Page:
It took David Gedge and the boys to find a real emotional context for the venerable Steve Harley oldies radio rep reliable, as well as to point out what a skilfully constructed song "Make Me Smile." Freed of Harley's personal agenda/vendetta and a vocal delivery entailing the wrong definition of self-assurance (which went on to influence not so much Devoto but more transient and insufferable novelties like Yellow Dog's "Just One More Night"), Gedge's rage burns with the righteous ire of someone who has just had a hand stretched down into his stomach to retain, regurgitate and re-drink every milkshake he has ever consumed in his life. Musically thrashes thrust like lightning - this particular Steve (Albini) proving a far more cognisant architect - and Gedge has no difficulty fitting the song and its sentiments into his known specialty of betrayed love and baffled hurt. It thunders past with such ramshackle acuity that his mind can barely keep up with his racing pulse.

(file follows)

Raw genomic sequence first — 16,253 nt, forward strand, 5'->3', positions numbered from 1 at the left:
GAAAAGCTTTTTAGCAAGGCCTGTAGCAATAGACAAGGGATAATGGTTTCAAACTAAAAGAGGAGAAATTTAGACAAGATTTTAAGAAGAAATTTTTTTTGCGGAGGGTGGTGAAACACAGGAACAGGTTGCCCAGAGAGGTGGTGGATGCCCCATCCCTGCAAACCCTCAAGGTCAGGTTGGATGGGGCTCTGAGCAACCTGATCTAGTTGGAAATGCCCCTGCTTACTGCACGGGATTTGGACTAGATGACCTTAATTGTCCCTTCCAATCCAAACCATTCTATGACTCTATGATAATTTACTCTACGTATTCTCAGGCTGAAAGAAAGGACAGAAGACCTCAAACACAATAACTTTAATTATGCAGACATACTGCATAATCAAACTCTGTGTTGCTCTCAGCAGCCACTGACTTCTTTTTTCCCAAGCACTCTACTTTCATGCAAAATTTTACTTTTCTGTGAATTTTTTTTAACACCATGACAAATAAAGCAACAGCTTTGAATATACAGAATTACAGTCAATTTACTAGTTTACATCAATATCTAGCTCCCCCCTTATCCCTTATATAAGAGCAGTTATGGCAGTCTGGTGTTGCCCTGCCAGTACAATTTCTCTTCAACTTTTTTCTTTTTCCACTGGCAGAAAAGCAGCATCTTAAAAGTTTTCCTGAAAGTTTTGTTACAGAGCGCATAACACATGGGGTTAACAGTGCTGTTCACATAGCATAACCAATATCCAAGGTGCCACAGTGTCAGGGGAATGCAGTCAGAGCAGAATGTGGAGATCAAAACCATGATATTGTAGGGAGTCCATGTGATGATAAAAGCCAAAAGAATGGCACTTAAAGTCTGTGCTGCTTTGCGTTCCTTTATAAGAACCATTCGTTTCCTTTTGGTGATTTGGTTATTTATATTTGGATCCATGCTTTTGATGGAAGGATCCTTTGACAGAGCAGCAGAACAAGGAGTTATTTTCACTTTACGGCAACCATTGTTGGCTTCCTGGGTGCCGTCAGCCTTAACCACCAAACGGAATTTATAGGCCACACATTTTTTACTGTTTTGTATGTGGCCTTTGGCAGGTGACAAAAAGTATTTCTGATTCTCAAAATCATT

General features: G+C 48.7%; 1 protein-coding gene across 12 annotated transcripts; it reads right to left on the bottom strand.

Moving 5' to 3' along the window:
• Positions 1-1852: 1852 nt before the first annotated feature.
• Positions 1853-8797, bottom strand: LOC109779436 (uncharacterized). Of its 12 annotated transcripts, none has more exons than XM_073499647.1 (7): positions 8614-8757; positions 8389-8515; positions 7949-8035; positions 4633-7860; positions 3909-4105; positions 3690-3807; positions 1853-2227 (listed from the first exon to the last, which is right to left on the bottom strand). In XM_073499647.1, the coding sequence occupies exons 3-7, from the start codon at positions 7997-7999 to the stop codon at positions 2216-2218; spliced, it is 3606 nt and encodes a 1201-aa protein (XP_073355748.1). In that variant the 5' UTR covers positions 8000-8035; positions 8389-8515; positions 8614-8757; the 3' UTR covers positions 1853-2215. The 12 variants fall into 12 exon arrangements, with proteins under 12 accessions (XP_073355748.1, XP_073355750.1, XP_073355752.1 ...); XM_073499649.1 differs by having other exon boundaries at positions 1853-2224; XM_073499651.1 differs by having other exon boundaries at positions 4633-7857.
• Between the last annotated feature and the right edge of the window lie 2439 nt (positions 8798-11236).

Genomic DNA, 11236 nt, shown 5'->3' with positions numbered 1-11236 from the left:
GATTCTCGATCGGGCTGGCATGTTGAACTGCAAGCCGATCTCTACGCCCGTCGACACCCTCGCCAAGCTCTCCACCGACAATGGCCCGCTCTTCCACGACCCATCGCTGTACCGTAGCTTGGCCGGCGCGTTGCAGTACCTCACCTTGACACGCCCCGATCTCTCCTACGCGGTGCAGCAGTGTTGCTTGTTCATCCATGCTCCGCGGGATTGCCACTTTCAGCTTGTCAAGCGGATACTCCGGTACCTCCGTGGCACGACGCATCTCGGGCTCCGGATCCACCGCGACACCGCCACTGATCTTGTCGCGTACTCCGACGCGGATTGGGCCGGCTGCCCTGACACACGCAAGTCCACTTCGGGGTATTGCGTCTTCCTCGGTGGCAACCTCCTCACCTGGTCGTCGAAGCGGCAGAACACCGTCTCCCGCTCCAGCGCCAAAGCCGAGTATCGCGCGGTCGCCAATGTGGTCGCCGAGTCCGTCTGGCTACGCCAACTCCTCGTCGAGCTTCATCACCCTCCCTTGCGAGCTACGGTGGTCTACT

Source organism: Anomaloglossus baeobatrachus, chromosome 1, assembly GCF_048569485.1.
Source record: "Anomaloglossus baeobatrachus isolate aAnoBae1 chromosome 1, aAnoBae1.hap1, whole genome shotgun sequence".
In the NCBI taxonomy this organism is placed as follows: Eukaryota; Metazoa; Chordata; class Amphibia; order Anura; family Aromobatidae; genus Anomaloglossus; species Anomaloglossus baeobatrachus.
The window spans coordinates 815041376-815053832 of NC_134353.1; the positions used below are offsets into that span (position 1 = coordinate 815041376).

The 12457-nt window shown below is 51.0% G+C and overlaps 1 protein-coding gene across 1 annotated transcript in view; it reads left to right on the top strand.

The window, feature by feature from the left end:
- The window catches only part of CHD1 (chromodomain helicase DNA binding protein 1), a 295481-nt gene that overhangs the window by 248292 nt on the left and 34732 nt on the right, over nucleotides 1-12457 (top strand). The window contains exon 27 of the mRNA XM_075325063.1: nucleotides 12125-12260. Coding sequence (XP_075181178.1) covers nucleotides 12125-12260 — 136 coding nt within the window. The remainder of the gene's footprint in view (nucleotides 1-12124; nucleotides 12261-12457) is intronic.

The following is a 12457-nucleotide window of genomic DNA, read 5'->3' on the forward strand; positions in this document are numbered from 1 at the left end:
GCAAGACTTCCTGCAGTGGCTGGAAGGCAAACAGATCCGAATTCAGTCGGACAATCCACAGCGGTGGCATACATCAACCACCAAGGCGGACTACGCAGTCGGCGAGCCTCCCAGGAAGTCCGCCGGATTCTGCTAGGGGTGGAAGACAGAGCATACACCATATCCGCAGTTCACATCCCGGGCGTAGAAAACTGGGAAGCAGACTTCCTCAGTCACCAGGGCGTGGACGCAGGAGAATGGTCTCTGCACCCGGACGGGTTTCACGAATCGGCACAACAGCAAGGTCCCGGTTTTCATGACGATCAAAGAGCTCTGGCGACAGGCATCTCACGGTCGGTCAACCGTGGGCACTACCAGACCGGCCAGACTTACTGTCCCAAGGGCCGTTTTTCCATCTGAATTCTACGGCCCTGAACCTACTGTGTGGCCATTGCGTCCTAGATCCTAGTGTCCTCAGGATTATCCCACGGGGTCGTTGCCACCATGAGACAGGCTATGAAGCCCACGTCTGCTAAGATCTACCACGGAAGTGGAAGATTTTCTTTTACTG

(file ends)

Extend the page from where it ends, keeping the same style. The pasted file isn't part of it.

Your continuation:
Thre are two major musical moments of punctum; the first arrives after a near-perfect replica of the original's guitar solo when there is an extended feedback-laden pause, held for sufficient seconds for the listener reasonably to expect a "You Made Me Realise" blast off, but just as the mirror looks set to crack, Gedge returns with his parched "There ain't no more!" while making sure there's plenty more to say. The second materialises with the extended ending - Status Quo on SST at 78 rpm - when guitars switch into Dinosaur Jr wah wah worship before shutting the lid of Leeds dolefulness on the song. Gedge is truly betrayed, cannot even begin to comprehend the reasons, sings ruefully at his routers rather than cackle at them; and the feeling of the song therefore becomes palpable to a degree which Harley would perhaps never allow.